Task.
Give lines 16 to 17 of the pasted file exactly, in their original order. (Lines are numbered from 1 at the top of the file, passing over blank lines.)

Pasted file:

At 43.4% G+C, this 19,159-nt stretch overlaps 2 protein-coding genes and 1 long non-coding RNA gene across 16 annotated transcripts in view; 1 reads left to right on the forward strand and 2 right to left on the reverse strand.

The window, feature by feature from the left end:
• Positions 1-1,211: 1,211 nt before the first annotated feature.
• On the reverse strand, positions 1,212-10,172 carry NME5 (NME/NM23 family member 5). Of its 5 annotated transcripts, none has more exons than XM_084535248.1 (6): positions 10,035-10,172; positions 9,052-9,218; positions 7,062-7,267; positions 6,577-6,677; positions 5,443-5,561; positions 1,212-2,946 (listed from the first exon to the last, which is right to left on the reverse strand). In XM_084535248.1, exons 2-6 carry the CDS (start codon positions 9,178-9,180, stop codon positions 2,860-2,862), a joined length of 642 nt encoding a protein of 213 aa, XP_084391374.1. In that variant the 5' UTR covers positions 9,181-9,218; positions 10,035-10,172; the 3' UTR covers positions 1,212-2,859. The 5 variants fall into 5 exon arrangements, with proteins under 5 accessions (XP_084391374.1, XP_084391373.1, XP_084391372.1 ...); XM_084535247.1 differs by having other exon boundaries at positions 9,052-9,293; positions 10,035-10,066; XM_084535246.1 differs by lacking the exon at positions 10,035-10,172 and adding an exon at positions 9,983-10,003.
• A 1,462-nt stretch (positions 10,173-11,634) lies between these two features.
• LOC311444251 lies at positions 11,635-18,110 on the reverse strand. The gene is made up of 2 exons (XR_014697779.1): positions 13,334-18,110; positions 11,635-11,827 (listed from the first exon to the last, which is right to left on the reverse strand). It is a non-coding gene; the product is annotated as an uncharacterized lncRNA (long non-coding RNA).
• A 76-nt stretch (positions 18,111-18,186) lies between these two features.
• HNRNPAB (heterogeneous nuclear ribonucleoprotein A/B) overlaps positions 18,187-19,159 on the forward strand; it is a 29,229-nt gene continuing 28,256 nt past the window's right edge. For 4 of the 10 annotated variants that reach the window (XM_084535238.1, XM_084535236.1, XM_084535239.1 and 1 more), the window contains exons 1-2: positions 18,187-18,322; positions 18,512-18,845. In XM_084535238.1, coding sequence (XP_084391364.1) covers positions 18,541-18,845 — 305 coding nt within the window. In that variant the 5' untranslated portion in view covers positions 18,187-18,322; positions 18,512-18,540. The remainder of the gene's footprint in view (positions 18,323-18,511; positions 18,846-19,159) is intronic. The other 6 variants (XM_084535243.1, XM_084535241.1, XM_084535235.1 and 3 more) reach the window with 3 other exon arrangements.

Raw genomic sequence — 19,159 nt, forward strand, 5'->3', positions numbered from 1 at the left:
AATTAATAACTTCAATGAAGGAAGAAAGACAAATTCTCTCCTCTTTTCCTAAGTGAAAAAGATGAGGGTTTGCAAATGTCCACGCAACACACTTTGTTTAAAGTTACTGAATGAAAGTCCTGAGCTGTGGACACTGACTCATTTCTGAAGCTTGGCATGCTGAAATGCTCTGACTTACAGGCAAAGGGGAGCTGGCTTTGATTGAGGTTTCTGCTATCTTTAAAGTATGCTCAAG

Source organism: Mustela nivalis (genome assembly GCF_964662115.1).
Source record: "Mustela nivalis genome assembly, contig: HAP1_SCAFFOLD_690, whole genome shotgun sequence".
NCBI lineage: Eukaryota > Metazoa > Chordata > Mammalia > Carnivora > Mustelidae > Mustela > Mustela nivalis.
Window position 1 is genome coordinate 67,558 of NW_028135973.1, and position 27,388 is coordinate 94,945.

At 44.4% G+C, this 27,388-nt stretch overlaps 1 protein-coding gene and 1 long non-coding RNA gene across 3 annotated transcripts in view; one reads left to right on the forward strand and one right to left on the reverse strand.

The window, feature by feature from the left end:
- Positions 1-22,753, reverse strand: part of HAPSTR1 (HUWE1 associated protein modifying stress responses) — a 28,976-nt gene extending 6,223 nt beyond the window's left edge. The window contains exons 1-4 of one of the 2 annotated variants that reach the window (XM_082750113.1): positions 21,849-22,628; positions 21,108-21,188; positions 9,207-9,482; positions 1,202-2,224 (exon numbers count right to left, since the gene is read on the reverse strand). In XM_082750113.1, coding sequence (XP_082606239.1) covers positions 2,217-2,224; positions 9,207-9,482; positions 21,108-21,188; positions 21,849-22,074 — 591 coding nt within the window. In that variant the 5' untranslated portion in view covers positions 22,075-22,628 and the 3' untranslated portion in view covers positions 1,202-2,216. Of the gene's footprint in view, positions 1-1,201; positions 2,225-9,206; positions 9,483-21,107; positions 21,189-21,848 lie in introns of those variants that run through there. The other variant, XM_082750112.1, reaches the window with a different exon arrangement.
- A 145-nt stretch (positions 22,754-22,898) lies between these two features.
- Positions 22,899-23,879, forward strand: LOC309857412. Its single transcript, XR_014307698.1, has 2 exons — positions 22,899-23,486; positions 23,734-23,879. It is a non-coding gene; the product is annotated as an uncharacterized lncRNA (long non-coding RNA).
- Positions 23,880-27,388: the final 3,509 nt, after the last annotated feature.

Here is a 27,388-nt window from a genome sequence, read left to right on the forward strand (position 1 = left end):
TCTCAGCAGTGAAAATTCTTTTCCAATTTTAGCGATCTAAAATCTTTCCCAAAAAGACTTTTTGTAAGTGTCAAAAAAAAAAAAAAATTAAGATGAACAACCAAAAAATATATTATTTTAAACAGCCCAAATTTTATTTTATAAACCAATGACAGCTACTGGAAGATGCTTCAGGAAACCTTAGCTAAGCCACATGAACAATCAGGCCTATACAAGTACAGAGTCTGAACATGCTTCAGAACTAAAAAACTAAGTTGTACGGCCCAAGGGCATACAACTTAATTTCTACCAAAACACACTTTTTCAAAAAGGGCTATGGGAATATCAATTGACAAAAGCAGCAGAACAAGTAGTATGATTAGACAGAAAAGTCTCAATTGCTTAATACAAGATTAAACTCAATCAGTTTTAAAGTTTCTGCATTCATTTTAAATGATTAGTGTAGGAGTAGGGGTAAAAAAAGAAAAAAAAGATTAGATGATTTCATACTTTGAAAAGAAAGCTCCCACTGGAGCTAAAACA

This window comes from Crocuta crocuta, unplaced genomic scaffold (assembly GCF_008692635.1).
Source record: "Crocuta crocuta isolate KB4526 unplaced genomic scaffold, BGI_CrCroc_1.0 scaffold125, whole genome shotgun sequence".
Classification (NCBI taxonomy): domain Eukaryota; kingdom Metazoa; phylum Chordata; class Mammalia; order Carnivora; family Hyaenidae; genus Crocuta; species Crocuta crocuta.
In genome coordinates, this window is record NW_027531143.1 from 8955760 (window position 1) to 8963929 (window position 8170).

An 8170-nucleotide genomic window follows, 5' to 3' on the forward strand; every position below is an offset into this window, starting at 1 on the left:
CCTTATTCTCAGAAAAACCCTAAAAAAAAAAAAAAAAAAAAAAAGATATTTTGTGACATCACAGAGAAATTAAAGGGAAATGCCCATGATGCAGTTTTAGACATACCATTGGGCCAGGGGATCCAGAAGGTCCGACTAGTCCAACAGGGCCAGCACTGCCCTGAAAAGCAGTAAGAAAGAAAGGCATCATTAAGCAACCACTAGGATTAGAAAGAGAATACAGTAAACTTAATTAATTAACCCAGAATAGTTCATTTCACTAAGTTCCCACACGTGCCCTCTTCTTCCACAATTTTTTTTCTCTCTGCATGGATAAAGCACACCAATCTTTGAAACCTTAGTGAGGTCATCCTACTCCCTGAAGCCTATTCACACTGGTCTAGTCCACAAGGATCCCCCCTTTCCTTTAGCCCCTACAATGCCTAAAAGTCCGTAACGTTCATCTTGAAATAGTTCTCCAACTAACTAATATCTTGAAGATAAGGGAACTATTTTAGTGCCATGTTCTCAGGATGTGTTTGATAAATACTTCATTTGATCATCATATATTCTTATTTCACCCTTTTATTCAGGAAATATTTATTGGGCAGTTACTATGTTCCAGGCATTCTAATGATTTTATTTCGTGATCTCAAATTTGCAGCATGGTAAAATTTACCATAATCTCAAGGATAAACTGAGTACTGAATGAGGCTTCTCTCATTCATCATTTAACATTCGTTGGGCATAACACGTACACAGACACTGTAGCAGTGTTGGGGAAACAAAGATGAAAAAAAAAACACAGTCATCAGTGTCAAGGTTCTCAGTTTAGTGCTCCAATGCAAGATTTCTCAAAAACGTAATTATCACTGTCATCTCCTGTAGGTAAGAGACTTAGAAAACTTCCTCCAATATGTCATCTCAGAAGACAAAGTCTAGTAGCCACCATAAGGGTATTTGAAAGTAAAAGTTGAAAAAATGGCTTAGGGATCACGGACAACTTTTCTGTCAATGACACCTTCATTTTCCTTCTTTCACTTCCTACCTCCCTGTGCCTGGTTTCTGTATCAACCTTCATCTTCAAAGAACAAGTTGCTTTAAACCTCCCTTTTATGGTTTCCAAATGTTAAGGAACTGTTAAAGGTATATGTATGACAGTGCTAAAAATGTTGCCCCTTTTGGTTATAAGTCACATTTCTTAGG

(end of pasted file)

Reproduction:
The window, feature by feature from the left end:
- Positions 1-22,753, reverse strand: part of HAPSTR1 (HUWE1 associated protein modifying stress responses) — a 28,976-nt gene extending 6,223 nt beyond the window's left edge. The window contains exons 1-4 of one of the 2 annotated variants that reach the window (XM_082750113.1): positions 21,849-22,628; positions 21,108-21,188; positions 9,207-9,482; positions 1,202-2,224 (exon numbers count right to left, since the gene is read on the reverse strand). In XM_082750113.1, coding sequence (XP_082606239.1) covers positions 2,217-2,224; positions 9,207-9,482; positions 21,108-21,188; positions 21,849-22,074 — 591 coding nt within the window. In that variant the 5' untranslated portion in view covers positions 22,075-22,628 and the 3' untranslated portion in view covers positions 1,202-2,216. Of the gene's footprint in view, positions 1-1,201; positions 2,225-9,206; positions 9,483-21,107; positions 21,189-21,848 lie in introns of those variants that run through there. The other variant, XM_082750112.1, reaches the window with a different exon arrangement.